Technology

Will Nvidia Stock Lead the Market Recovery?

Many consider semiconductors to be a leading indicator of the markets. As some of the major names in this industry are starting to recover to their February highs, Nvidia Corp. (NASDAQ: NVDA) stands out as one of the brightest stars.

Despite Friday’s sell-off, it looks like the S&P 500, Dow Jones industrial average and the stock market in general are in recovery. As semiconductor stocks push higher, it gives more credence to the idea that the markets should follow.

After posting an all-time high of $316.13 in the middle of February, Nvidia shares followed the market down as the coronavirus epidemic spread around the world. The stock sank by about 38% in a month, before recovering to trade about 27% above where it started the year. Comparatively, Intel Corp. (NASDAQ: INTC) stock is down 4% year to date, and Advanced Micro Devices Inc. (NASDAQ: AMD) stock is up more than 8%.

Advancing Acquisitions

Last week, Nvidia Corp. announced that it had completed its long-awaited acquisition of Mellanox Technologies. The acquisition originally was announced in March of last year. The price tag on this deal came to $7 billion, while Nvidia’s market cap is roughly $183 billion.

Many are saying that this deal unites two of the world’s leading companies in high performance and data center computing. This acquisition combines Nvidia’s computing expertise with Mellanox’s high-performance networking technology.

The acquisition is expected to be immediately accretive to Nvidia’s non-GAAP gross margin. The same is true of non-GAAP EPS and free cash flow, including incremental interest expense related to Nvidia’s recent issuance of $5 billion of notes.

Jensen Huang, founder and CEO of Nvidia, commented on the completed acquisition:

The expanding use of AI and data science is reshaping computing and data center architectures. With Mellanox, the new Nvidia has end-to-end technologies from AI computing to networking, full-stack offerings from processors to software, and significant scale to advance next-generation data centers. Our combined expertise, supported by a rich ecosystem of partners, will meet the challenge of surging global demand for consumer internet services, and the application of AI and accelerated data science from cloud to edge to robotics.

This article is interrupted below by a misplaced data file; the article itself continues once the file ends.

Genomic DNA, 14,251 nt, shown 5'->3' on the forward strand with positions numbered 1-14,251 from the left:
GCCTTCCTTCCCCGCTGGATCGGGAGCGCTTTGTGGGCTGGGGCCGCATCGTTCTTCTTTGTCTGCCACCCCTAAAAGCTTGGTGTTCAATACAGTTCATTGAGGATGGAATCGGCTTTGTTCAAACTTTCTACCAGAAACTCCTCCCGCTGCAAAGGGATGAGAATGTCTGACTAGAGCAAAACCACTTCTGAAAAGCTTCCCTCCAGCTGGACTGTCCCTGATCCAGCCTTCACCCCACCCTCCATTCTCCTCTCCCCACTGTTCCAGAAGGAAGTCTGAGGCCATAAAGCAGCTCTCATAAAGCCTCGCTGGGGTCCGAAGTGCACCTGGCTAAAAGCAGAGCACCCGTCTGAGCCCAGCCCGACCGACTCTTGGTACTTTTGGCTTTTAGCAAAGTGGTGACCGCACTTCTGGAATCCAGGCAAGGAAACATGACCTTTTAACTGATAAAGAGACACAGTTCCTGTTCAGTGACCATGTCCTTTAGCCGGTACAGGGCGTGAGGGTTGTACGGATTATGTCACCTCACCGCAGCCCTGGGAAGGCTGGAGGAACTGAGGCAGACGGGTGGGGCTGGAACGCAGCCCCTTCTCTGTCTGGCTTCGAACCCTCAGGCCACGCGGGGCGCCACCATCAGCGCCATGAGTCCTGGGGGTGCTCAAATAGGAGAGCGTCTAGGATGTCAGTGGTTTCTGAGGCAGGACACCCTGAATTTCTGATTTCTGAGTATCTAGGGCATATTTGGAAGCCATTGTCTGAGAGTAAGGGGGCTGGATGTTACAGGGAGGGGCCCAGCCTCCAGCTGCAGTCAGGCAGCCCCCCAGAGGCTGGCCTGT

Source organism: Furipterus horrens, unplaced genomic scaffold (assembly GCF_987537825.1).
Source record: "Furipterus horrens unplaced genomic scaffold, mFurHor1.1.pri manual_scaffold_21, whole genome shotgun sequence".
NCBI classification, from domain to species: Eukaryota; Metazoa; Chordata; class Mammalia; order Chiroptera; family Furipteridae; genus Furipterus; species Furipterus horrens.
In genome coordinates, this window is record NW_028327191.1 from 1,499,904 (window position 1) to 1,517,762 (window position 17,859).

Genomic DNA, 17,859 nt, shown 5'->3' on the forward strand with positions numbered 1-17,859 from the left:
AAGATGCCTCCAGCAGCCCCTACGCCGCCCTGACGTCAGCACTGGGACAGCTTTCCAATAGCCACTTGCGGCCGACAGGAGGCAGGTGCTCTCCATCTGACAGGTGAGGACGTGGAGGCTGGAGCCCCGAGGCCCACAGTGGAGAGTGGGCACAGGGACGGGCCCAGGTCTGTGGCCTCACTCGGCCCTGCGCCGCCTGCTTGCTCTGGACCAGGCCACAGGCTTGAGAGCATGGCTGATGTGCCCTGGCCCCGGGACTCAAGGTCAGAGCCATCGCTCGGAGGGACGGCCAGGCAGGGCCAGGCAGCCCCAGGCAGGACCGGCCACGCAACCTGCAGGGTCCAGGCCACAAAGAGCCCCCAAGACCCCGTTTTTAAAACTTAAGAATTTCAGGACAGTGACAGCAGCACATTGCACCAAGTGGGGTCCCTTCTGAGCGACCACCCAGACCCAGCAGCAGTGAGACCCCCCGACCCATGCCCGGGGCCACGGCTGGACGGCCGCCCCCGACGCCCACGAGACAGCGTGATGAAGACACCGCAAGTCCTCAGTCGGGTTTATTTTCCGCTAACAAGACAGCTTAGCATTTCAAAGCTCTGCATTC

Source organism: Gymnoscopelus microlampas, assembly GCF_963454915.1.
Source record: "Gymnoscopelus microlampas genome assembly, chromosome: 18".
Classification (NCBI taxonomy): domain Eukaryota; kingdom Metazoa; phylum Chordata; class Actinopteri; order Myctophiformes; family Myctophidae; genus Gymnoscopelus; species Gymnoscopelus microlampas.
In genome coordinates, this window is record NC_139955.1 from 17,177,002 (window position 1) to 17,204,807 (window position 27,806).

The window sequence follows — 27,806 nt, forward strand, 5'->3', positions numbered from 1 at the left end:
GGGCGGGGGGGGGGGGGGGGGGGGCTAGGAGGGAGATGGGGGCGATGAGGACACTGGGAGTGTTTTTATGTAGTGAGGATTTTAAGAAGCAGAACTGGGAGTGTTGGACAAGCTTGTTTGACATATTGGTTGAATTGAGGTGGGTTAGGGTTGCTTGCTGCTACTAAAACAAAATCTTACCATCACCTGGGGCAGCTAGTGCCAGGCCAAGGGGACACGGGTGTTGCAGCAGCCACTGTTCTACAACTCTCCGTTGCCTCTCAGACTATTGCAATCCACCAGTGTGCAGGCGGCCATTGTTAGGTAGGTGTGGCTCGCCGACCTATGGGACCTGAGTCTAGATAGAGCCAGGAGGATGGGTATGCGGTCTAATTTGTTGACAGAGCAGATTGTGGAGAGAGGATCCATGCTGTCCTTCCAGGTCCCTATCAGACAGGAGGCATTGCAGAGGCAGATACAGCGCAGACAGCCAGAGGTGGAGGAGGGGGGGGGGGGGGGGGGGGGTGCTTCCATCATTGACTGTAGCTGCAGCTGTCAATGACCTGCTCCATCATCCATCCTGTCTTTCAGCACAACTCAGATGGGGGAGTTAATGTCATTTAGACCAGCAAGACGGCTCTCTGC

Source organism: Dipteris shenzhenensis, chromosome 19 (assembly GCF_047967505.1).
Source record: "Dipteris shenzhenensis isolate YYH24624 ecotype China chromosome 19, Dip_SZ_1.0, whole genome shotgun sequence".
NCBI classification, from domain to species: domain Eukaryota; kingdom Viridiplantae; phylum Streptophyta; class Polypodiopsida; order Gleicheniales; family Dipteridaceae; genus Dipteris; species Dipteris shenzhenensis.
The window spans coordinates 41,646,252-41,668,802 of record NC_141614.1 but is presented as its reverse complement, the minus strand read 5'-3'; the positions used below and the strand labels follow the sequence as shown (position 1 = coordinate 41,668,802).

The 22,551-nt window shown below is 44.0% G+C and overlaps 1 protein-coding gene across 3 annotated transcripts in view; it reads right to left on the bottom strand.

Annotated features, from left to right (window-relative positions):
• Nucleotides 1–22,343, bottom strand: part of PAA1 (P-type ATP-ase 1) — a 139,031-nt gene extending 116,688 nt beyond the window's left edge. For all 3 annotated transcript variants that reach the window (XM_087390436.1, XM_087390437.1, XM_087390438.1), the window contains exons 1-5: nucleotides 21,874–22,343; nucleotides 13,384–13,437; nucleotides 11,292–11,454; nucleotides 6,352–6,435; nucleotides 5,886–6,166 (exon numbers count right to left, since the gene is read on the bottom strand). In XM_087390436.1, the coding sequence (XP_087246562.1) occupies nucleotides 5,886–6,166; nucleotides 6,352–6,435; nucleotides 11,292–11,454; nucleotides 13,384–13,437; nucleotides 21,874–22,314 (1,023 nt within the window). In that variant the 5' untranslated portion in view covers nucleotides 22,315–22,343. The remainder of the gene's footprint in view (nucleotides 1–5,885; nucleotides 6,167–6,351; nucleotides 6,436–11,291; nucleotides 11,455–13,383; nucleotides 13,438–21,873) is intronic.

The good news for investors is that Nvidia has the cash in hand to pay for Mellanox. At the end of January, the company reported cash and equivalents of $10.9 billion. The company made no share buybacks last year and paid out a relatively paltry $390 million in dividends.

Yet, over the past five years, shares have posted a gain of more than 1,200%. That includes a stock price drop of nearly a third in the final three months of 2018.

Earnings Uncertainty

Nvidia issued guidance for its fiscal first quarter back in February, before the coronavirus pandemic really took shape. At that time, the company said that it expected to post revenue of $3 billion (plus or minus 2%). Adjusted gross margins were forecast at 64.5% to 65.9%, and adjusted operating expenses are expected to ring in at $835 million.

The company offered no earnings forecast, and the first-quarter estimate includes a $100 million downward adjustment to account for potential effects of the coronavirus outbreak.

Analysts on average anticipate $1.68 in earnings per share and $2.98 billion in revenue, which compares to last year’s $0.88 per share and $2.22 billion.

Note that the earnings report is expected on May 21. This is well after competitors Intel and AMD. If anything, investors may gain some insight from these reports about what Nvidia may have in store. This ultimately could shine a light on where the broad markets may go from here.